In this study, the relationship between maxillary DDAs and PP was firstly analyzed retrospectively. In general, it is important that children with CPP be identified from normal and PPP early because delayed diagnosis and the treatment of CPP leads to a loss of growth potential and psycho-social problems [1, 18]. Many studies have been conducted to identify the screening or predictive factors of CPP. The relationship remains controversial between the CPP and dental factors such as dental maturity [10, 19], dental age [11], malocclusion [12], and mandibular growth pattern [10]. At time of PP onset, many children with mixed-dentition visited dental clinics to have their dental development evaluated. For this dental examination, the patients are radiographed to examine the eruption of permanent teeth or identify the DDAs including supernumerary, impacted, and missing teeth. DDAs can be diagnosed clearly and efficiently using radiographs by the abnormality of shape or number of tooth [17]. The supernumerary tooth—mesiodens—occurs at the time of maxillary permanent tooth germ formation [20]. The enamel portion of the maxillary permanent anterior teeth is formed between 3 to 4 years of age, and the age of eruption of these teeth is commonly between 6 to 7 years of age. Therefore, DDA may be a predictive factor in the early diagnosis of CPP because DDA can be identified before the onset of signs of pubertal development.

Embryologically, the pituitary gland is an important structure for the migration of neural crest cells involved in oral formation [21]. The anterior pituitary gland has the same origin as oral neural crest cells. And the posterior pituitary gland has the same mesenchymal origin as the maxillofacial region [22]. The sella turcica forms a bony seat for the pituitary gland. Therefore, a sella turcica deformity has been reported to be associated with tooth developmental disorders including mesiodens [23,24,25,26]. In addition, an abnormality of the sella turcica has been proven to be related to tooth eruption by an analysis of the eruption timing and eruption disorders of the maxillary teeth according to the nerve distribution [22]. On the other hand, the effect of hormones remains controversial on tooth maturity or jaw growth. Some studies have reported a relationship between the hormones secreted by the pituitary gland and the development of dentition or jaw growth. Kjellberg et al. reported that patients with a GH deficiency exhibited delayed tooth eruption [27], and Cantu et al. reported that GH-deficiency patients showed a delayed bone age but no delay in dental age on the radiographs [28]. Others have reported that sexual maturity is not related to dental maturity [29], and a GH treatment has little effect on tooth development [30, 31].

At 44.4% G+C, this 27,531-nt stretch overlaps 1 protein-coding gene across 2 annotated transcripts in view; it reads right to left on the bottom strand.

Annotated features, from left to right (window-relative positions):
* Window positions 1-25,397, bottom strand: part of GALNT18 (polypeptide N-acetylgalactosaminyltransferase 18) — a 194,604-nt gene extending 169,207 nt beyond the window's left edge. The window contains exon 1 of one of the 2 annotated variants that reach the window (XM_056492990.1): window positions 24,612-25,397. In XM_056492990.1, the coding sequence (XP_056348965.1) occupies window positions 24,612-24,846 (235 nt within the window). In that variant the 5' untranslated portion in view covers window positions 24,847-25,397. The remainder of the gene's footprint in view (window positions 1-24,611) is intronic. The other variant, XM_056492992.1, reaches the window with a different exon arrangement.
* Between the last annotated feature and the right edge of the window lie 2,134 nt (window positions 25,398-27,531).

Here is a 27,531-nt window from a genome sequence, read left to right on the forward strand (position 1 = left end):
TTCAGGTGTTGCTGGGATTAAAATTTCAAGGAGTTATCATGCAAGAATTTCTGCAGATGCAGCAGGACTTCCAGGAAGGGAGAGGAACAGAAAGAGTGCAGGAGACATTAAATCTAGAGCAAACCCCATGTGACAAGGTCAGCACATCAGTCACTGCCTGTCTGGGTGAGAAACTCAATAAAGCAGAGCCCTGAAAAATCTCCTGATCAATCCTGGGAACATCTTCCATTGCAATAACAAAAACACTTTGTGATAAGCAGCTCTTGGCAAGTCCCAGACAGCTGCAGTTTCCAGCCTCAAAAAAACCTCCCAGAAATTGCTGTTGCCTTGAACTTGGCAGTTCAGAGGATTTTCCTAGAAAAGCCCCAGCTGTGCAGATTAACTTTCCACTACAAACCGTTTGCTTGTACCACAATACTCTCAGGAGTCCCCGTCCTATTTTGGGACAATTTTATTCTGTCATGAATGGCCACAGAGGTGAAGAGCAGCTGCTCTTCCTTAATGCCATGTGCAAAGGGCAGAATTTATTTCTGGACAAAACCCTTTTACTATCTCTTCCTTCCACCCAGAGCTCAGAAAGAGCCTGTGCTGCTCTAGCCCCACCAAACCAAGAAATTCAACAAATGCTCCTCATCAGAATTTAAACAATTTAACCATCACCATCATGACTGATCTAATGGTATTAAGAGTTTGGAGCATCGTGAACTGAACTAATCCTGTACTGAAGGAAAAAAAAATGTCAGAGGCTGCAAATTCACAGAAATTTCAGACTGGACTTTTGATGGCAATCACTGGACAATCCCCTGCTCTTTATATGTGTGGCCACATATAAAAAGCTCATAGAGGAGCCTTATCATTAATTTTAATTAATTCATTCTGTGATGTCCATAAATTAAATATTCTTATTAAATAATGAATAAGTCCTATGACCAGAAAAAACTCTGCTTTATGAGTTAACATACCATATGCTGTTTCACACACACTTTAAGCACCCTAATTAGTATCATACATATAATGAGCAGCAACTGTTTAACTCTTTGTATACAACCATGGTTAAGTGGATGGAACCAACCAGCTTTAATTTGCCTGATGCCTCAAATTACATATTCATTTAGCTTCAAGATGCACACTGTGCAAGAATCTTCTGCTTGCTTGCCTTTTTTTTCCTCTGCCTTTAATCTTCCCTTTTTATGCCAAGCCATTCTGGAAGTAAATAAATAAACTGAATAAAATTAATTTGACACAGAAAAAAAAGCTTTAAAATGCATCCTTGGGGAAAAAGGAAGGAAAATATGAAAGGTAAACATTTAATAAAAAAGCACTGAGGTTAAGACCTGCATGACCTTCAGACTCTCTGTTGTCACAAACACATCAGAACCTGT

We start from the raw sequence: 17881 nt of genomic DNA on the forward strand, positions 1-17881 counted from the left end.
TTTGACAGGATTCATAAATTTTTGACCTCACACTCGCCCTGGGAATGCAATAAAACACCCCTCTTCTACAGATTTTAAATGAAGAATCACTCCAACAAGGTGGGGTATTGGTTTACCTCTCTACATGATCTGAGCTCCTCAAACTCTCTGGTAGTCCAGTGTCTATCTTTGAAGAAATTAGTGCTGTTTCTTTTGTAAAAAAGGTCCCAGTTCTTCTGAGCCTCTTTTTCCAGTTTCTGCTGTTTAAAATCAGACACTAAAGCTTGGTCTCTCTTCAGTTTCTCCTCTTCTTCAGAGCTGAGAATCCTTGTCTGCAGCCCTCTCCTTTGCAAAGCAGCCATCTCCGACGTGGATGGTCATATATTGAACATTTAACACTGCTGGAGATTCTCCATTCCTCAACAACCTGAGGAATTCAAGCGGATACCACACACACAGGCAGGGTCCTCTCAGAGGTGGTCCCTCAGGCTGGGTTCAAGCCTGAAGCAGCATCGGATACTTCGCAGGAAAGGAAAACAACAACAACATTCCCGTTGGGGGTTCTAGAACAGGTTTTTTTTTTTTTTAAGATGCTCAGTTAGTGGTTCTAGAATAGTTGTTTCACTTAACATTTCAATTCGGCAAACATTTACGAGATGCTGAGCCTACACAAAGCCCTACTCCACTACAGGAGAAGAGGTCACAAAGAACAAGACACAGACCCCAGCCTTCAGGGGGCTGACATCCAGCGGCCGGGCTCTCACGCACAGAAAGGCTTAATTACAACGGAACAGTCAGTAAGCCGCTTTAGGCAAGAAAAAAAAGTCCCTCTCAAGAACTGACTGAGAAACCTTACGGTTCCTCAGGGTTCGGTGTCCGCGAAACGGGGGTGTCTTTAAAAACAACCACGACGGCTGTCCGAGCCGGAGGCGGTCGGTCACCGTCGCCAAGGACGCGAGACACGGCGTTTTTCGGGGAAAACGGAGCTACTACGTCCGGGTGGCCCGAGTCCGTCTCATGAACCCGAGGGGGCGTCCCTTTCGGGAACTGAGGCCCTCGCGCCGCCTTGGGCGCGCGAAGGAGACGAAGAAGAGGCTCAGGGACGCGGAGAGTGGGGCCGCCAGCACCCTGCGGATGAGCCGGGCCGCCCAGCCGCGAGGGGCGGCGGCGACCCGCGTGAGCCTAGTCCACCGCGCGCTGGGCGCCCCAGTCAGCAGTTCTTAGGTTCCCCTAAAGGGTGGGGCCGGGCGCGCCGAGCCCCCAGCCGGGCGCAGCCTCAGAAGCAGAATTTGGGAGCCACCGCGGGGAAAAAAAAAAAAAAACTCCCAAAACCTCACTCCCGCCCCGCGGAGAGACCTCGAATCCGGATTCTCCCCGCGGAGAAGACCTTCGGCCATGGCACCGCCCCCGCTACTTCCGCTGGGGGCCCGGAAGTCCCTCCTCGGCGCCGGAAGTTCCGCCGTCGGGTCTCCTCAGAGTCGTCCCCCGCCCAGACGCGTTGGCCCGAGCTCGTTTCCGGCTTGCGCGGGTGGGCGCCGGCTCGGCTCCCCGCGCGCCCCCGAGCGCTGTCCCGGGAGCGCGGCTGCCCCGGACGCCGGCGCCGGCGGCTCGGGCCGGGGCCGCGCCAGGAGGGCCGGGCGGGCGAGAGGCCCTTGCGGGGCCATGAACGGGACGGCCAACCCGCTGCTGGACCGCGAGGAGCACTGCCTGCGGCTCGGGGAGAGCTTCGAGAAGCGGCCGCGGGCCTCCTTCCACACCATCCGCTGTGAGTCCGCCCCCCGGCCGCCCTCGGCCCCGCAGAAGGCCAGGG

GnRHST is a test method commonly used to diagnose CPP [5]. The test is used to evaluate the activity of the hypothalamic-pituitary axis by measuring the amount of releasing concentration of LH and FSH. GnRHST is considered invasive given the patients’ ages because the test requires two to three consecutive blood tests separated by intervals of 15–30 min [5]. For this reason, a screening examination is performed by evaluating the bone age using a hand-wrist radiograph [19]. In the present study, the control group included patients whose bone age (as determined using the Greulich-Pyle atlas method) did not exceed the chronological age. Among the patients with an advanced bone age than chronological age, the CPP and PPP groups were classified based on the peak LH above 5 lU/L [4].